Don't Make Me Think!: A Common Sense Approach to Web Usability
People won't use your web site if they can't find their way around it. Whether you call it usability, ease-of-use, or just good design, companies staking their fortunes and their futures on their Web sites are starting to recognize that it's a bottom-line issue. In Don't Make Me Think, usability expert Steve Krug distills his years of experience and observation into clear, practical--and often amusing--common sense advice for the people in the trenches (the designers, programmers, writers, editors, and Webmasters), the people who tell them what to do (project managers, business planners, and marketing people), and even the people who sign the checks.
Krug's clearly explained, easily absorbed principles will help you sleep better at night knowing that all the hard work going into your site is producing something that people will actually want to use.
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I'm really talking about two specific kinds of writing: happy talk and instructions. '
William Strunk, Jr., and E B. White, The Elements of Style (Allyn and Bacon, 1979
). Happy talk must die We all know happy talk when  Get rid of half the words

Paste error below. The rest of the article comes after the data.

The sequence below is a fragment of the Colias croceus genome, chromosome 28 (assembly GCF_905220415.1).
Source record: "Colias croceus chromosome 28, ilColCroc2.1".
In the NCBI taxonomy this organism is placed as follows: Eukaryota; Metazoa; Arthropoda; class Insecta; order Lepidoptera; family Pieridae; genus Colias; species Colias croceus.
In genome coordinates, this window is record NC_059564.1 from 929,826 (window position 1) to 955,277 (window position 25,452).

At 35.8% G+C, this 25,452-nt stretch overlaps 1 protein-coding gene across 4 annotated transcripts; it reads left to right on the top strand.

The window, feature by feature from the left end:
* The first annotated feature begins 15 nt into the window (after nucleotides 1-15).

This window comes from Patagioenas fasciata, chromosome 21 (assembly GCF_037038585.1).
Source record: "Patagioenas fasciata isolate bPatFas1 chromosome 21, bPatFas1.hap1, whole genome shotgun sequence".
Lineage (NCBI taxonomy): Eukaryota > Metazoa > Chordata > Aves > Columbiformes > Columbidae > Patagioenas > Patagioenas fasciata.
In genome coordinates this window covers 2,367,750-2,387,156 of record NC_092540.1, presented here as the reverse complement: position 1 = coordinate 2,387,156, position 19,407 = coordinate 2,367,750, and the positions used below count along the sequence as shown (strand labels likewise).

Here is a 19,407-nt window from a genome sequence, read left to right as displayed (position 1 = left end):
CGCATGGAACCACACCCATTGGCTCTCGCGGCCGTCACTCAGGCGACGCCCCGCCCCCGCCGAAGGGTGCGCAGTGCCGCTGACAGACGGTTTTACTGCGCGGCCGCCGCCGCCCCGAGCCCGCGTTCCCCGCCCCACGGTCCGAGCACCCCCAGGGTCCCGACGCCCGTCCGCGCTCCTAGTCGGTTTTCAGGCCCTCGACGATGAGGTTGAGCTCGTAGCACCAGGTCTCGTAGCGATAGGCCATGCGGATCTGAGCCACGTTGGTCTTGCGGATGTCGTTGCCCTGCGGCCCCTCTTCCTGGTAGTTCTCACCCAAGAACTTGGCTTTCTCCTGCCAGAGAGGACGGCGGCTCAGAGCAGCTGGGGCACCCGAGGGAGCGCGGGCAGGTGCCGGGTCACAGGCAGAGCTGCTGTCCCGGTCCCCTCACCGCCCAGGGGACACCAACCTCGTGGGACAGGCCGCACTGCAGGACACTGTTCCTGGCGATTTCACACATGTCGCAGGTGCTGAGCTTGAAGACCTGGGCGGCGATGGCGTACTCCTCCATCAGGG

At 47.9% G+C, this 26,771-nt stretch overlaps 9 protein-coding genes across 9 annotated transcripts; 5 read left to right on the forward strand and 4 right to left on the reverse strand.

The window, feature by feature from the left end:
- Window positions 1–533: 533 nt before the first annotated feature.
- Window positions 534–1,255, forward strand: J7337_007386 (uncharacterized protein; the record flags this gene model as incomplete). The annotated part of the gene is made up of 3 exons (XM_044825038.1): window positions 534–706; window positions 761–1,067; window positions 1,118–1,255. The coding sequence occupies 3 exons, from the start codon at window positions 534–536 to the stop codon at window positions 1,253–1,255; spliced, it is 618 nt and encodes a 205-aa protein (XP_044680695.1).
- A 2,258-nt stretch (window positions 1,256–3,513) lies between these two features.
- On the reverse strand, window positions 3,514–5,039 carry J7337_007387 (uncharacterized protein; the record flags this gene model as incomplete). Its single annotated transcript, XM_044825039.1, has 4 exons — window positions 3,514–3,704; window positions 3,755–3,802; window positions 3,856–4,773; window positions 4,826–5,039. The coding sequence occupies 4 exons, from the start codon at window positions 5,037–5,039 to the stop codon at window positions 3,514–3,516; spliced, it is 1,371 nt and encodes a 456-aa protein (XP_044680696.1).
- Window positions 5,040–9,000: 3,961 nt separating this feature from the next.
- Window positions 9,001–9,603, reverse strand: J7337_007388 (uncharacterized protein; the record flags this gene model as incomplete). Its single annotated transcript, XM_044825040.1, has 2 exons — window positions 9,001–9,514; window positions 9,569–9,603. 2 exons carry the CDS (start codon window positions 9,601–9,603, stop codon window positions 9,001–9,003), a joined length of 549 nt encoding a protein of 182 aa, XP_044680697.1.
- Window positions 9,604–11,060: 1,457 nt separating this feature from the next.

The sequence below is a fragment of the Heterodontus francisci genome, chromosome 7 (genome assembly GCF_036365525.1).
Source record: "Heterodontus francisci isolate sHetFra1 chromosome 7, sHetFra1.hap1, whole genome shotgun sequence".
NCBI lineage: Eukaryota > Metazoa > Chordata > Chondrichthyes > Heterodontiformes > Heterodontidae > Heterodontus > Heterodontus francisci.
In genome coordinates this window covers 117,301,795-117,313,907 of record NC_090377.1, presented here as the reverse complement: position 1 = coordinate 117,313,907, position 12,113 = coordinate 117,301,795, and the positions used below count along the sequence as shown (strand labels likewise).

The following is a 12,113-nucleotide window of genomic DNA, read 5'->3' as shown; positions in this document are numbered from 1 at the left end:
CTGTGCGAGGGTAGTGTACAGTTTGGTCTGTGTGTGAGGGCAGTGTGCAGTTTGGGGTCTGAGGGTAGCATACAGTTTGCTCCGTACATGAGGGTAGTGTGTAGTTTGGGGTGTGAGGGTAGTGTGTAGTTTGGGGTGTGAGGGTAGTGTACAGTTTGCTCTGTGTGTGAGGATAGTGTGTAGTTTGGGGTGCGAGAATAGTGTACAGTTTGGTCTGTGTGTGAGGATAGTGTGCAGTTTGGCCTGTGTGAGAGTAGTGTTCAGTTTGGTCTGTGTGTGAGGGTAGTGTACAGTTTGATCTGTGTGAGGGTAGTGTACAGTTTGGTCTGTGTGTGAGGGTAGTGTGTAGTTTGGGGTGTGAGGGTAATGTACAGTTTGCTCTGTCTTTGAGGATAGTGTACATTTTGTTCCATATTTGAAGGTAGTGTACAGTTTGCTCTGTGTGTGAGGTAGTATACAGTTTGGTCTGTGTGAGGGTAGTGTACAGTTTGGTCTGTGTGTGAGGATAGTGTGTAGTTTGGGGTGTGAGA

We all know happy talk when we see it: it's the introductory text that's supposed to
welcome us to the site and tell us how great it is, or to tell us what we're about to
see in the section we've just entered. If you're not sure whether something is ...
If you have comments or concerns that require a response please contact
Customer Service. AFTER: 41 WORDS The first sentence is just introductory
happy talk. I know what a survey is for; all I need is the words "help us" to show
me that they ...
What people are saying - Write a review
LibraryThing ReviewUser Review - Eye_Gee - www.librarything.com
This book was suggested as a good resource for me, as I'm in the process of re-designing my company's website. It was very useful, and would have been even more valuable if I wasn't working with a web ... Read full review
LibraryThing ReviewUser Review - autopoietic - LibraryThing
Excellent book which follows its own advice on usability - clear, simple, well designed and accessible. I actually found it to be entertaining and engaging rather than just educational. A lot of the ... Read full review
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The Farmer and the Cowman
Usability testing on 10 cents a day
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